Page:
Landmark EU-Russia study to shed new light on heart disease - Aug 16, 2013
Heart disease is one of the world's biggest health-care, social and economic challenges. It is often associated with other conditions, such as diabetes and obesity. Researchers are now trying to determine how these conditions interact in an effort to better identify people at high risk and to improve treatment.
Landmark research on these interactions, including extensive clinical trials, is being conducted by the EU-funded project SICA-HF ('Studies Investigating Co-morbidities Aggravating Heart Failure'). The project is also being supported by the Russian Federation and involves 12 Russian and European organisations.
The researchers aim to provide important insights into the complex interaction between heart failure, diabetes, obesity and muscle wasting. The work will contribute to improved disease management and outcomes for patients.
They will also examine some of the many still unknown factors on the causes and treatment of chronic heart failure (CHF). For example, there are currently no precise statistics to back up some research estimates that 15 to 25 percent of diabetic patients over the age of 55 are unaware they may have some form of heart problem.
There are also no clear warning signs that someone is at risk - a major threat to their health given that if a patient has CHF their chance of dying jumps from 5 percent a year to 35 percent a year once blood sugar levels exceed a certain limit.
CHF, which occurs when the heart is unable to pump hard enough to maintain blood flow to meet the needs of the body, is not a curable condition, although its progression can be slowed and symptoms improved through effective management, especially if diagnosed early.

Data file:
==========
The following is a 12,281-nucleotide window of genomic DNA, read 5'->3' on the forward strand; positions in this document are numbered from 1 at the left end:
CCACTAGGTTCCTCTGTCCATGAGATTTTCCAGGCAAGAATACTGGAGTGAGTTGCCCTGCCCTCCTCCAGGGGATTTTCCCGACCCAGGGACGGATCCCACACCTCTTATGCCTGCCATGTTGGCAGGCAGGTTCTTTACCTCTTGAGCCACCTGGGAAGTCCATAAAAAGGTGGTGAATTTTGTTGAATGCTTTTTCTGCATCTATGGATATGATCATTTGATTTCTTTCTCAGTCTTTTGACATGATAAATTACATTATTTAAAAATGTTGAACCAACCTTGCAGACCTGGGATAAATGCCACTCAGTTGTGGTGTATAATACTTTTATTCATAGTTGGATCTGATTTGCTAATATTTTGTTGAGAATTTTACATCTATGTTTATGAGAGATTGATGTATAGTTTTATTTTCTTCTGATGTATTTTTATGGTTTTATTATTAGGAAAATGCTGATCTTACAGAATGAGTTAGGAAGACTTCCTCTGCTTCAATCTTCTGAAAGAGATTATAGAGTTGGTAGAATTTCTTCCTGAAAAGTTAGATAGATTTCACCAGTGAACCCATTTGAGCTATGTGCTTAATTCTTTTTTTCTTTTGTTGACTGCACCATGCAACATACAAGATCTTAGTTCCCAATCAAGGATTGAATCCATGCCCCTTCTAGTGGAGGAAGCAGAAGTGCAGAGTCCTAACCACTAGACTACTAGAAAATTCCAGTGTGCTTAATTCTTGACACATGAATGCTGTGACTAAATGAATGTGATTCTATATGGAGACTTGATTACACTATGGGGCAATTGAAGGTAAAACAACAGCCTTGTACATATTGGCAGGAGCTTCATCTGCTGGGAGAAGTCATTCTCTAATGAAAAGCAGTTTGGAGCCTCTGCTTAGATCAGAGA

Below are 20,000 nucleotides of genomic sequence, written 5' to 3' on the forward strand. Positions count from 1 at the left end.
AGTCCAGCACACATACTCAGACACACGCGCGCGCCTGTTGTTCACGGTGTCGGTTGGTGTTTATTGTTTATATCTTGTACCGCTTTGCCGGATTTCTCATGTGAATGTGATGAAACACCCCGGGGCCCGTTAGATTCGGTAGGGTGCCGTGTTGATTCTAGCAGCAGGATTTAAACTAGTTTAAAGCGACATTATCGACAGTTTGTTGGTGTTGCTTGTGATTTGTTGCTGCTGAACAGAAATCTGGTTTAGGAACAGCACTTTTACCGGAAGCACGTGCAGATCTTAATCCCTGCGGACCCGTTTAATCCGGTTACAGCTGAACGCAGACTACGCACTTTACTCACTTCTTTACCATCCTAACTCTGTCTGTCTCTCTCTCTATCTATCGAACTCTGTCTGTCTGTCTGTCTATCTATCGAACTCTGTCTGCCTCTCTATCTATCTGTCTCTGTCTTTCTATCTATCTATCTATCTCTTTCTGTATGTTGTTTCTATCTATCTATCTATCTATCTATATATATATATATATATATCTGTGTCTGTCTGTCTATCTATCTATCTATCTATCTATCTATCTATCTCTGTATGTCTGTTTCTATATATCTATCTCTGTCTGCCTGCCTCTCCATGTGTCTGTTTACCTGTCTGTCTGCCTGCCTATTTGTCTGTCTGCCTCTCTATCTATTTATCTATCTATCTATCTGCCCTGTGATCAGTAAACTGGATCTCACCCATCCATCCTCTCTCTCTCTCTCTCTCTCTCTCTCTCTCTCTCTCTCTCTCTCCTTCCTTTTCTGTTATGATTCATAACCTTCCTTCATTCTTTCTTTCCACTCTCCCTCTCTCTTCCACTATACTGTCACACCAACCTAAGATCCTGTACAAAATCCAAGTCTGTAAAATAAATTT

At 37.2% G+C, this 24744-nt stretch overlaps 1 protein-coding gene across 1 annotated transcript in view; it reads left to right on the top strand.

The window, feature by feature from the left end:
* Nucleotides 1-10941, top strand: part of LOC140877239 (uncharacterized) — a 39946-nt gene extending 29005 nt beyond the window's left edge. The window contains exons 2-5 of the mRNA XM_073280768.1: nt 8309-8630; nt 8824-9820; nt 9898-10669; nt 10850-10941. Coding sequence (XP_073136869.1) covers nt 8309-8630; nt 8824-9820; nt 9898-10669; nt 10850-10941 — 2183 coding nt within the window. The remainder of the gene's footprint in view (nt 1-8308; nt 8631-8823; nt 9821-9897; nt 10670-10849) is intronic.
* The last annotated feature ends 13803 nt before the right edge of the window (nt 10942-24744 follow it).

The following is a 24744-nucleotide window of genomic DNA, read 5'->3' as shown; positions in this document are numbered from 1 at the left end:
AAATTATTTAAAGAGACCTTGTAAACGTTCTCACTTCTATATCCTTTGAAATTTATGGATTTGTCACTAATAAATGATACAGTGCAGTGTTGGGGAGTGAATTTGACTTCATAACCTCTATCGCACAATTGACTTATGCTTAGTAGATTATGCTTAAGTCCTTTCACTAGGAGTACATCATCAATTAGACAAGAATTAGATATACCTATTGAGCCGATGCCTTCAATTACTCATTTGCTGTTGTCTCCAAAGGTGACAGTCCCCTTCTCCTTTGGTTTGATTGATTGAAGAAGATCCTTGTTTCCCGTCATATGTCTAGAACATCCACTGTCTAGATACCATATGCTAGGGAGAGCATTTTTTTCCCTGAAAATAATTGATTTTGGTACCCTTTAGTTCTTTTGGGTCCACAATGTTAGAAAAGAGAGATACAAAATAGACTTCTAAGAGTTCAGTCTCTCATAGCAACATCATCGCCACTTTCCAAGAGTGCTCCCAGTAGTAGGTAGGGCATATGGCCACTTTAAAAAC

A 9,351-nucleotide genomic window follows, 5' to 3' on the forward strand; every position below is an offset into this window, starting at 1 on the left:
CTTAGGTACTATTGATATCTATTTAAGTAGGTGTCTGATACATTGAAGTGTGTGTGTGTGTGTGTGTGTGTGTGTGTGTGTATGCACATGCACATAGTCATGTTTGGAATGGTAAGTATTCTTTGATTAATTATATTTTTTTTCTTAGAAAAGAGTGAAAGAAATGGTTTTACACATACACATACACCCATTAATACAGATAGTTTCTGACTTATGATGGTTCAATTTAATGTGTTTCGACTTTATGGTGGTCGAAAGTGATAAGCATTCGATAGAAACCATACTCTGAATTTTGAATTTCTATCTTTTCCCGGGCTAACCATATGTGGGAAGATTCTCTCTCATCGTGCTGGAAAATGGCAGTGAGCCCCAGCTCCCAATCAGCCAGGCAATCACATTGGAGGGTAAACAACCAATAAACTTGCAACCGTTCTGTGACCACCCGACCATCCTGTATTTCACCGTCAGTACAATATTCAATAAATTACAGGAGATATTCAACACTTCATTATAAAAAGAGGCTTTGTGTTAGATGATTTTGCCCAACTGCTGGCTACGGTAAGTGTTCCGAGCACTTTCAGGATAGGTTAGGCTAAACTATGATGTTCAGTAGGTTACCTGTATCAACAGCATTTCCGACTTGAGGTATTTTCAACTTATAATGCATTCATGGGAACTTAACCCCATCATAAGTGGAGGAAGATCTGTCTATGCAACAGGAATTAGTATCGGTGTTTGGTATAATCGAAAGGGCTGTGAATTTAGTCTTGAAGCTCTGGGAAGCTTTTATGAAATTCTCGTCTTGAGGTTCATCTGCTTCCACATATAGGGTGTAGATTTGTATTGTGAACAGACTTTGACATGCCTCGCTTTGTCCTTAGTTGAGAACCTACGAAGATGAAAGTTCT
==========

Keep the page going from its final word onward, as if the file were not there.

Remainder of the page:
Early diagnosis also greatly reduces the high costs of treatment. Treating people with CHF is estimated to account for around two percent of total health-care spending in some EU countries.
The SICA-HF team is conducting 13 clinical and preclinical trials in Europe and Russia to study the associations of CHF and the three conditions at the clinical, vascular, cellular and molecular levels. The trials involve more than 1600 patients with CHF, and over 300 patients with type 2 diabetes without CHF and more than 150 healthy subjects will serve as control groups..
The team is using standardised protocols that focus on body composition, insulin resistance, exercise capacity, cardiopulmonary reflex patterns and peripheral blood flow, with subjects assessed at baseline, after four to six months, after 16 to 18 months. From then on assessments would be done each year.
Significantly, blood and tissue samples from patients being clinically evaluated will be sent to partner research laboratories, allowing them to study the same patients. Such interaction is very rare in large-scale studies and allows researchers to better integrate the information as it is collected.
The information will provide doctors with a more complete background on CHF - gathered from the lives of trial participants, and its interplay with three important and commonly associated conditions: type 2 diabetes mellitus, obesity, and cachexia, a form of muscle wasting.
The researchers expect their research on CHF will lead to faster diagnosis and better treatment for those at risk of heart disease. They will also have key data on incidence and prevalence of the three associated conditions among CHF patients. This would help confirm established indicators of CHF and allow researchers to investigate new ones.
Partner institutions from five EU countries and Russia teamed up for SICA-HF. It is supported by funding of more than EUR 6.3 million, of which around EUR 3 million came from the EU. The project is coordinated by Charité-Universitätsmedizin in Berlin, Germany.
Aug 16, 2013